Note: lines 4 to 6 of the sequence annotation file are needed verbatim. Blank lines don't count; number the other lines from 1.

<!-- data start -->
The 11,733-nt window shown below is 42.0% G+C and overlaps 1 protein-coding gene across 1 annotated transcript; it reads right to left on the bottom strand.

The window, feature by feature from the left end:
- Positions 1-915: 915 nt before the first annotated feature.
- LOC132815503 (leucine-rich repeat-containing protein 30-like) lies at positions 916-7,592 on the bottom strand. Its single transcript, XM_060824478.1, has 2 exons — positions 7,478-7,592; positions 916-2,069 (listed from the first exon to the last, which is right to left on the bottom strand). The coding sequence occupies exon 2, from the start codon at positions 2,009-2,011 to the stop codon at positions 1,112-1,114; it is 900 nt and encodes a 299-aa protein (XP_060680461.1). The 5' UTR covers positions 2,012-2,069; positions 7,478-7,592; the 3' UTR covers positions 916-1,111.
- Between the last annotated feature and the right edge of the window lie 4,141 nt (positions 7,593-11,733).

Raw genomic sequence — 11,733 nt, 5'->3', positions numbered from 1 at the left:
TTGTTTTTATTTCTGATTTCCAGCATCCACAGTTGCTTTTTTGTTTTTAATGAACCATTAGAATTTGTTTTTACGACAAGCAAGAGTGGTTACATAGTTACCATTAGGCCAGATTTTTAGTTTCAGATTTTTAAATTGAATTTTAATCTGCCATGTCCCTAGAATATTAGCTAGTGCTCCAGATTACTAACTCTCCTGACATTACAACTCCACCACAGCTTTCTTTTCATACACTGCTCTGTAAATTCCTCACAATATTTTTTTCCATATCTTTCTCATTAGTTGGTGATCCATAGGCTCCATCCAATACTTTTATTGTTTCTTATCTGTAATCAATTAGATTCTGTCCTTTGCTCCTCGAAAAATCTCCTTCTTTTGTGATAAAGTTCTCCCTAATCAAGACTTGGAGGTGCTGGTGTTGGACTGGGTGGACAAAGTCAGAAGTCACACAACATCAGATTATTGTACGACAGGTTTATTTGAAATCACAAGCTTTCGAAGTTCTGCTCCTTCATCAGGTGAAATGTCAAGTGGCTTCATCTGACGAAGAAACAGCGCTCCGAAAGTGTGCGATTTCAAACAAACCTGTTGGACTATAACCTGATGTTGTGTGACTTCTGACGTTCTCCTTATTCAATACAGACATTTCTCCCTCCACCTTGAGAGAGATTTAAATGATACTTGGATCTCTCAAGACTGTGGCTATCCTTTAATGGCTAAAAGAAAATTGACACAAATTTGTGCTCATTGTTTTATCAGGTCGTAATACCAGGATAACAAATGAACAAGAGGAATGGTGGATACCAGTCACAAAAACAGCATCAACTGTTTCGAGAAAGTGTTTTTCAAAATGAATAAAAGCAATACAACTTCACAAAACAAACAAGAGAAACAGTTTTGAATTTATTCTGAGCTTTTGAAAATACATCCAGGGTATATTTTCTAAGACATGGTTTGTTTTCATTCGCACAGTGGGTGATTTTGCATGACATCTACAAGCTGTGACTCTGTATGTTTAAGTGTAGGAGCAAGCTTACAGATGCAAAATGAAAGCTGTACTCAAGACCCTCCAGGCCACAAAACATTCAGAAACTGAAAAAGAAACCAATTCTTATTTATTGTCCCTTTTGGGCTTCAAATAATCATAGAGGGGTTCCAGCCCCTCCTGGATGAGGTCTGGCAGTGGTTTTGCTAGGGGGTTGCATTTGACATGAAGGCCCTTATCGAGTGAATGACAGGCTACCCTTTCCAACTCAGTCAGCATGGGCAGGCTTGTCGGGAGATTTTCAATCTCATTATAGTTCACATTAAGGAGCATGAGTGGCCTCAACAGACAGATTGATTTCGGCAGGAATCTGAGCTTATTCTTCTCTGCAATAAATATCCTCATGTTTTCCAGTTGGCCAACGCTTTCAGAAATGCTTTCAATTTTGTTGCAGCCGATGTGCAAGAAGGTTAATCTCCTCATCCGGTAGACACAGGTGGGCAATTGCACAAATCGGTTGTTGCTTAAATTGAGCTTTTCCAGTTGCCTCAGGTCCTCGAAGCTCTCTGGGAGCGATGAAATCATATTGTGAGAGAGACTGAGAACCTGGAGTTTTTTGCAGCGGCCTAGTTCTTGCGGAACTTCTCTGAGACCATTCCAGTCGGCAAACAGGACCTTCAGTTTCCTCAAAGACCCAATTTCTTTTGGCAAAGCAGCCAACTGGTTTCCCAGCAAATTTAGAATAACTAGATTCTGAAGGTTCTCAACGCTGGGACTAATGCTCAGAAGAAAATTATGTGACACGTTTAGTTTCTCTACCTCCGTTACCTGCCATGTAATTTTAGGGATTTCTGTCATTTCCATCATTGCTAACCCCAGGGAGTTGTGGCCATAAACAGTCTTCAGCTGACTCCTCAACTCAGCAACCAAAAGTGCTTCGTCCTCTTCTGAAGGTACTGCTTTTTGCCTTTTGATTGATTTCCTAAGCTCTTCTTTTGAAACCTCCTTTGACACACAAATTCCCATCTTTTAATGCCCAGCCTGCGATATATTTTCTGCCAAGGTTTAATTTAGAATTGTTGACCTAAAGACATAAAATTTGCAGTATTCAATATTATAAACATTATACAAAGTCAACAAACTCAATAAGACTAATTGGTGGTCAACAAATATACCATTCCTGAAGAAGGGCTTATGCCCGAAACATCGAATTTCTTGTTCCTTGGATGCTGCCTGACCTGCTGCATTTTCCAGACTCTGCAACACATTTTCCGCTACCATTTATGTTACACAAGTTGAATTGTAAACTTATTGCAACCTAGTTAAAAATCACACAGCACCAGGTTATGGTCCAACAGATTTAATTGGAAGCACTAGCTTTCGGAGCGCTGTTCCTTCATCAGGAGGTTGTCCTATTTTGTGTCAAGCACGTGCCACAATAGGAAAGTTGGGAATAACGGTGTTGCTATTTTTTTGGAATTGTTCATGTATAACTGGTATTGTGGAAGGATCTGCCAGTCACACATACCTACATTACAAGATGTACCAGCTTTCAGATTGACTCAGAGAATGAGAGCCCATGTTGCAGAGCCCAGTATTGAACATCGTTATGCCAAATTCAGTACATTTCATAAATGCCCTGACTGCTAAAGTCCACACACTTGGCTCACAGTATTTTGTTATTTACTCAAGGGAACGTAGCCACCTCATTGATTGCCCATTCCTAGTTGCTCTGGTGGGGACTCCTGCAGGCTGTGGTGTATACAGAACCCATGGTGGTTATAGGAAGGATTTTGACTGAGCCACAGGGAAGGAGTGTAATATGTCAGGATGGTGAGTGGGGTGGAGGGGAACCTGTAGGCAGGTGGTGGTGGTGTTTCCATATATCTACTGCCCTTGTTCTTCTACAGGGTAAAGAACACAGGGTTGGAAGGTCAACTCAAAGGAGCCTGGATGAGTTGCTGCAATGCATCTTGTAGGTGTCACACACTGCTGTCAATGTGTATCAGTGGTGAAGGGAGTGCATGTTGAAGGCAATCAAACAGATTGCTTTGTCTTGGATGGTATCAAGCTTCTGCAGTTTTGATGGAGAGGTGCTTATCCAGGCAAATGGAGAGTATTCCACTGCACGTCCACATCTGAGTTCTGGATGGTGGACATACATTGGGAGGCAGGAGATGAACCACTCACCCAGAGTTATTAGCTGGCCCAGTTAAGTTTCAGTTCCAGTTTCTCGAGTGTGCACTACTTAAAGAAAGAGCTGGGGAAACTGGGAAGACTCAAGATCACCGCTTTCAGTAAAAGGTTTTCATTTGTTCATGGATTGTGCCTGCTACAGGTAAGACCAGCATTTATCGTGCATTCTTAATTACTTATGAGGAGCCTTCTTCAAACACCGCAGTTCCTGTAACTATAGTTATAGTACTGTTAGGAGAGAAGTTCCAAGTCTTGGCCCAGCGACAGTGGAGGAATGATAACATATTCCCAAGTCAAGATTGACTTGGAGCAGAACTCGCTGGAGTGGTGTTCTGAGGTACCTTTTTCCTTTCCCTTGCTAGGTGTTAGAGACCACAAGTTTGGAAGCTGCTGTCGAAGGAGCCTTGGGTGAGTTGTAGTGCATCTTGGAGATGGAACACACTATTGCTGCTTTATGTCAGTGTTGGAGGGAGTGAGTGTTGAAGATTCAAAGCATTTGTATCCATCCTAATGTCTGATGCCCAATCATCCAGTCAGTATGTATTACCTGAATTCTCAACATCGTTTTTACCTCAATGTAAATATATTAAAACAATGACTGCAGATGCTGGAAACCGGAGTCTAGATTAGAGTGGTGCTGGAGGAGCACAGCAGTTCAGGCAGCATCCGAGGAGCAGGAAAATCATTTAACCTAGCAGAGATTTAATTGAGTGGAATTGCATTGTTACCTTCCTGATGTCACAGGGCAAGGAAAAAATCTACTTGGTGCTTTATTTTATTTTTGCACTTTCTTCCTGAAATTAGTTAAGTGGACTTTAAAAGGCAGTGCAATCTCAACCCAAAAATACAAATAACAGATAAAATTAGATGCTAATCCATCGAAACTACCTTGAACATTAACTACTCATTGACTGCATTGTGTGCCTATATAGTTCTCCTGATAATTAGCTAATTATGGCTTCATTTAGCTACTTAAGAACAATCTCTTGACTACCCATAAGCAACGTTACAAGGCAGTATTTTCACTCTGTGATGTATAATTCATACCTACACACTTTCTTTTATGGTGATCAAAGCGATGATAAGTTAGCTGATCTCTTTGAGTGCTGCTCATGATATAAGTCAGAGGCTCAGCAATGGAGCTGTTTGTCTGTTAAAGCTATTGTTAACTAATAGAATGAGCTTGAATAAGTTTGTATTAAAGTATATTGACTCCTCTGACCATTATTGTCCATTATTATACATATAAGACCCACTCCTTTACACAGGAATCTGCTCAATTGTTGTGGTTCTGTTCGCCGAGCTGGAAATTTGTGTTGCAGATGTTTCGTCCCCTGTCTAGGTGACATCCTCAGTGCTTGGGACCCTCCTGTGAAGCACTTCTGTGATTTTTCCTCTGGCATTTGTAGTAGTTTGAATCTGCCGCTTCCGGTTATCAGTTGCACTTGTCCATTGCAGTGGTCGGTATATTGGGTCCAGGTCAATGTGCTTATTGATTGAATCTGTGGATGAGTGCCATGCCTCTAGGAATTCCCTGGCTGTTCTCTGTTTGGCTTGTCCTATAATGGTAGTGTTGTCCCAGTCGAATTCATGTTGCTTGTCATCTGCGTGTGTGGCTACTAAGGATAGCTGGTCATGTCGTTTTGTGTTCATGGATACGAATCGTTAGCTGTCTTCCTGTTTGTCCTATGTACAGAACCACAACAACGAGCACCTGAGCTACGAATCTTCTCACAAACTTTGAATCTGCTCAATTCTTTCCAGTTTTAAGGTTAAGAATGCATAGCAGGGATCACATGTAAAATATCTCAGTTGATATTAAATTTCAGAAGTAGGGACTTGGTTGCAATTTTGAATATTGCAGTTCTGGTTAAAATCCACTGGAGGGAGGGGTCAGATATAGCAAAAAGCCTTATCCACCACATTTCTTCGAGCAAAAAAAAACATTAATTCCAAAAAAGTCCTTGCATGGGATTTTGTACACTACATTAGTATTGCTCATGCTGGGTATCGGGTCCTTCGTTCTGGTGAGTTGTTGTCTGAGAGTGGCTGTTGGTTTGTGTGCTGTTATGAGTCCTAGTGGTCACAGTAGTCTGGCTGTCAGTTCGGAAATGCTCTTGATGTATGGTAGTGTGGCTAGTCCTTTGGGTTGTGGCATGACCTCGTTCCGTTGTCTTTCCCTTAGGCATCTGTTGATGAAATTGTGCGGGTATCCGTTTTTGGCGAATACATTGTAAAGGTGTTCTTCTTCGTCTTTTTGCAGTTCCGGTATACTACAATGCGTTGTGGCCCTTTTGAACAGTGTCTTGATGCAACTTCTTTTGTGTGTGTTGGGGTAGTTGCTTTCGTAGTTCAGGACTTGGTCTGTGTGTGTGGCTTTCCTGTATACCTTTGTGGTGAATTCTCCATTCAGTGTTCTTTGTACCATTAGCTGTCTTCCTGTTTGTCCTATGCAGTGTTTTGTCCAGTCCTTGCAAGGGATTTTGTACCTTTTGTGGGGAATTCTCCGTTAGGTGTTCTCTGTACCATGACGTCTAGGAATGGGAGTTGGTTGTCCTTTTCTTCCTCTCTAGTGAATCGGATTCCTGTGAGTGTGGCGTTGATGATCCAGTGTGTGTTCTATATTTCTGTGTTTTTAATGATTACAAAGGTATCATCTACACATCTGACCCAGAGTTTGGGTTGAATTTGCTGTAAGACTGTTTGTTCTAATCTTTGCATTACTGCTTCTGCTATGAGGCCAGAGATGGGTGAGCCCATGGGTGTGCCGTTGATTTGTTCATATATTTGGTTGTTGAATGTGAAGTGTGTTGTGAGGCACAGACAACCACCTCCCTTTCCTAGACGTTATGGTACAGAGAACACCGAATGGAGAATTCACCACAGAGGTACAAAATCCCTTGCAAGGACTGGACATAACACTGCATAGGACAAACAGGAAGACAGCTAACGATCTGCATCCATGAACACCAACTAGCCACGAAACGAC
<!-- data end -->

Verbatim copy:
- LOC132815503 (leucine-rich repeat-containing protein 30-like) lies at positions 916-7,592 on the bottom strand. Its single transcript, XM_060824478.1, has 2 exons — positions 7,478-7,592; positions 916-2,069 (listed from the first exon to the last, which is right to left on the bottom strand). The coding sequence occupies exon 2, from the start codon at positions 2,009-2,011 to the stop codon at positions 1,112-1,114; it is 900 nt and encodes a 299-aa protein (XP_060680461.1). The 5' UTR covers positions 2,012-2,069; positions 7,478-7,592; the 3' UTR covers positions 916-1,111.
- Between the last annotated feature and the right edge of the window lie 4,141 nt (positions 7,593-11,733).

Raw genomic sequence — 11,733 nt, 5'->3', positions numbered from 1 at the left: